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F.O.H. 101 // Gain Staging

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The most important thing that we as audio engineers do is get signal from instrument to speakers.  But to do that, the signal (at its most basic level) must first pass from the instrument into a microphone or DI box, down a line, through a snake, into a console, into a preamp, through an equalizer, through a power amplifier, down more line to a crossover and then finally to the speakers and into our ears.  More advanced systems add AD converts, compressors, gates, a second equalizer, aux sends/returns, effects sends/returns, matrices, DA converters, and a whole plethora more if being shunted into an Aviom system.  The neat part of that absurd chain is that, at nearly every level, we have the opportunity to manipulate the signal to our whim – and that it all happens at very near the speed of light (literally).  The drawback is that, overtime, the signal degrades and your signal-to-noise ratio (how much equipment/Earth noise will be ingrained into the audio signal) will increase.

What Is “Gain?”

Gain is an inherent ability in amplifiers of all sorts which increases the amplitude, or power, of an electrical signal.  In essence, they make a weak signal more powerful, a quiet noise becomes louder.  They also work in the reverse, weakening strong signals to make loud noises quieter.  Preamplifiers “gain up” a microphone signal from mic-level (0.001 volts) to line-level (~1.2 volts), where power amplifiers take that line-level signal and bump it up to speaker-level (between 1 and 50 volts, depending on the speaker).  On top of those two basic levels, almost all digital effects and analog outboard gear also have built-in amplifiers.  The reason for this is to allow the user to properly set the signal strength at each level of the chain, so a strong audio signal with as little background noise as possible is relayed through the speakers and to our ears.  This individual control at each level in your signal flow is called gain staging.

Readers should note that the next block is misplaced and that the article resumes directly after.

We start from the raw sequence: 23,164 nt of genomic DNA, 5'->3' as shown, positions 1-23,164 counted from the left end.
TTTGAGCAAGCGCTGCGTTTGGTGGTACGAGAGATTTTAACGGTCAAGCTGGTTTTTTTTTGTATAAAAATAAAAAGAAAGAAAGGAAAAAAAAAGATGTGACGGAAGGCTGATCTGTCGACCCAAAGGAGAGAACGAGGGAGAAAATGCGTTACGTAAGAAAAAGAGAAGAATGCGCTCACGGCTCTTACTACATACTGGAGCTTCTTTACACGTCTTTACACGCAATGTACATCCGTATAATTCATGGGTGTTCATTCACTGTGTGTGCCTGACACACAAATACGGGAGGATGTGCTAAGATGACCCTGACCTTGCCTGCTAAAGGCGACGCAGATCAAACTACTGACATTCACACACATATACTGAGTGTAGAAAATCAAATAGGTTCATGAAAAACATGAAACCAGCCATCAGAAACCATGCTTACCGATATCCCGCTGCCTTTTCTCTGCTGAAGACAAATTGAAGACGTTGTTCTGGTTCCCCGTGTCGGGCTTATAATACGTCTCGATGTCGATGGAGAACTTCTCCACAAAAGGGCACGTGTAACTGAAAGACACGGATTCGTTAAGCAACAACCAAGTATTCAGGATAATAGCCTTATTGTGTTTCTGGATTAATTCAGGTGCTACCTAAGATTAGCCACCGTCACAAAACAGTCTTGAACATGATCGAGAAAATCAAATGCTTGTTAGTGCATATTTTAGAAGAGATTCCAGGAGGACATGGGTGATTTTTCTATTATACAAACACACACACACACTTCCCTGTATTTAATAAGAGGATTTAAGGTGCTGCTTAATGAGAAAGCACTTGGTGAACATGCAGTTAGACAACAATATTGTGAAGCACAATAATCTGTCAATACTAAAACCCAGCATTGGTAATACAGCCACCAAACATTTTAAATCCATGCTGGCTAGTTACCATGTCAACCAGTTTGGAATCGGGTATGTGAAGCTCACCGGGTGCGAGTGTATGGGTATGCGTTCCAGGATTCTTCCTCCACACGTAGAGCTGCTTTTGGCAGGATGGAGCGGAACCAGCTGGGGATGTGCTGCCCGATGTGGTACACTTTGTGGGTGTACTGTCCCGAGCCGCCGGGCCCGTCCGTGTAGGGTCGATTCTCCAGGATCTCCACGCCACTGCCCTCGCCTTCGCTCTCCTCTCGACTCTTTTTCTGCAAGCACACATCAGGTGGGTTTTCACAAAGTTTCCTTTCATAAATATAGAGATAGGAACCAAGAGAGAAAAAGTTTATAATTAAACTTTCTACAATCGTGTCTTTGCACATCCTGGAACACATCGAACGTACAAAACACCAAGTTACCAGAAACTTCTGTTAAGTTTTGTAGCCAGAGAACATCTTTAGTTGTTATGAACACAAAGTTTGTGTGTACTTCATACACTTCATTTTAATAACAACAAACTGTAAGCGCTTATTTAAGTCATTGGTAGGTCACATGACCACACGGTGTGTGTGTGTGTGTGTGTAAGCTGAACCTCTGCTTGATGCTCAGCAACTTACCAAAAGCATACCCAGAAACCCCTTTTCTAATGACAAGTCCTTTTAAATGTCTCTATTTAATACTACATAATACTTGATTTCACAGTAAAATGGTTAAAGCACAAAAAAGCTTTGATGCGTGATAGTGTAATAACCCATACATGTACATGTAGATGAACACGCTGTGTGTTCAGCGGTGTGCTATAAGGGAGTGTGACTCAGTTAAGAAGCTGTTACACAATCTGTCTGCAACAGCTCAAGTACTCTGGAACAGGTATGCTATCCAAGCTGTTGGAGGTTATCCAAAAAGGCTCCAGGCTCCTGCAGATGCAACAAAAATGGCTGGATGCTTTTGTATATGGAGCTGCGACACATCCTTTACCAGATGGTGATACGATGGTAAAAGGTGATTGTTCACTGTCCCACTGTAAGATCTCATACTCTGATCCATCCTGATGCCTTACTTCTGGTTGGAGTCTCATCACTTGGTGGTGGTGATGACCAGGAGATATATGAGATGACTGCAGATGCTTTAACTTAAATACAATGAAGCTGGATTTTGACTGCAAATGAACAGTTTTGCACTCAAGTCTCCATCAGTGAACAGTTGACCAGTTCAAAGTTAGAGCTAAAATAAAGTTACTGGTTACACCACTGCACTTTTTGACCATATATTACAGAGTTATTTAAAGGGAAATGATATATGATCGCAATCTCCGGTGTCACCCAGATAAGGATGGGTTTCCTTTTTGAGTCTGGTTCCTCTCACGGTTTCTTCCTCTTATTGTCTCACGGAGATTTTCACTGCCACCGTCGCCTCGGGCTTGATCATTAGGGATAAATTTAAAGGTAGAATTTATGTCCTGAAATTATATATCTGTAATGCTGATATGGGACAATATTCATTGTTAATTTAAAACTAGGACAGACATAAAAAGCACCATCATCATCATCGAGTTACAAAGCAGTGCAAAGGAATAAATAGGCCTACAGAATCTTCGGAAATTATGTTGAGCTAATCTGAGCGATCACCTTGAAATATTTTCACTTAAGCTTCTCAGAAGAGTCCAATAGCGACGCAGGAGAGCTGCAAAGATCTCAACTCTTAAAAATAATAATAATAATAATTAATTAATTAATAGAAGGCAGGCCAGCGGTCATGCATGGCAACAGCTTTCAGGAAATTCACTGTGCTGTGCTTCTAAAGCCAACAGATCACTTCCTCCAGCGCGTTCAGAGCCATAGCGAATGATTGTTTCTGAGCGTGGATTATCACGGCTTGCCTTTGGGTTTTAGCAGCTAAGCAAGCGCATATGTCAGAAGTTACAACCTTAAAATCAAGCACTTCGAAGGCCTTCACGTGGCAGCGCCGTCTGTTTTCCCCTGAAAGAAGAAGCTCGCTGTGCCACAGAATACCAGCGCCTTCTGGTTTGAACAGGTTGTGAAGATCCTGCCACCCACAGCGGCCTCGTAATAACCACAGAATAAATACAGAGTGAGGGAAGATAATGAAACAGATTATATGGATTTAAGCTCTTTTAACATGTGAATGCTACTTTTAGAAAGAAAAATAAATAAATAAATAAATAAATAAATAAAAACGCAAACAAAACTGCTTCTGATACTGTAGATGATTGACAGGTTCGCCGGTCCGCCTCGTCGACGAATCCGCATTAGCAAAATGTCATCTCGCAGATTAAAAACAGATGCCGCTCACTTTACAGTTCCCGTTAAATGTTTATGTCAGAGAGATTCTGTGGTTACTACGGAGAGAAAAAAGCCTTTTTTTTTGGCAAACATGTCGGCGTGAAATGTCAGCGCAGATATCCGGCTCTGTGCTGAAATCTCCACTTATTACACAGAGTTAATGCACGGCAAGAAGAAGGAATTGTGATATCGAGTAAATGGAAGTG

Gain Staging

I cannot stress enough how important proper gain staging is for an audio engineer.  A weak signal coming into your system will be a weak signal heading to your effects, a weaker signal returning to your console and an even weaker signal sent to the speakers.  The paramount step in the entire system is input gain from the sound source.  The input gain coming into your system direct from the sound source controls how much signal is sent through your aux sends to your effects, your monitors, your speakers, everything.  A strong input gain relays a strong signal throughout your entire chain, masks background noise (such as 60-cycle hum, fuzz and hiss caused by electrical components), and provides the best signal possible for effects and monitors.

Gain Stage Order

PREAMP:  Always start gain staging with the preamp.  You want to make sure your signal is strong, but not clipping or causing feedback.  Adjust the gain dial on your preamp to just below the 0dB (clipping) marker on the input meter.  Everything else in the chain relies upon this.  From here, the signal will be sent to the channel fader and the…

FILTERS/EQUALIZER:  From there, set your filters and your equalizer appropriately, because the end result of that stage will be send to the channel fader and power the…

DYNAMIC PROCESSORS:  such as compressors and gates.  Use the makeup gain setting on your compressor, and the threshold on the gate to determine how much signal will be returning from these dynamic processors and be sent back to the channel fader and to the…